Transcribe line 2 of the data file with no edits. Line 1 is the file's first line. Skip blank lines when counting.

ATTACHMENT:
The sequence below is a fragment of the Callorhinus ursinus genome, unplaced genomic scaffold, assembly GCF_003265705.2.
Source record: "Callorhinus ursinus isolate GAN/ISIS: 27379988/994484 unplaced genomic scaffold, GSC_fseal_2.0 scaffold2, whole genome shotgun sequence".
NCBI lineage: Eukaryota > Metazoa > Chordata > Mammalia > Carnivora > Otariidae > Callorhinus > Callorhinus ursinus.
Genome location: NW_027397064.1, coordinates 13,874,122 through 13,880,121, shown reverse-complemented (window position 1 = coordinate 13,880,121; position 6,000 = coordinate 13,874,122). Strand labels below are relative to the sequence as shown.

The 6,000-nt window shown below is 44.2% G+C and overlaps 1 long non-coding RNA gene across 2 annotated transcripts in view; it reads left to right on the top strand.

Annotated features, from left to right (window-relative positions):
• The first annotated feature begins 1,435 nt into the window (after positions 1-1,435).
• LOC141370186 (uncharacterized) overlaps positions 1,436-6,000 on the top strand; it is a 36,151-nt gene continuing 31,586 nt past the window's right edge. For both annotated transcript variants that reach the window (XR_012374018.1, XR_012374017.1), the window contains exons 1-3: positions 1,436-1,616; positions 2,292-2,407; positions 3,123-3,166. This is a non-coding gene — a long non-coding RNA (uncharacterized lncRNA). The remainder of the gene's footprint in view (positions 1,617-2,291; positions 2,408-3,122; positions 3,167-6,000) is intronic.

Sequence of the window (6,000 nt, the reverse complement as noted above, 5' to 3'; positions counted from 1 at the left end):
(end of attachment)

Source record: "Callorhinus ursinus isolate GAN/ISIS: 27379988/994484 unplaced genomic scaffold, GSC_fseal_2.0 scaffold2, whole genome shotgun sequence".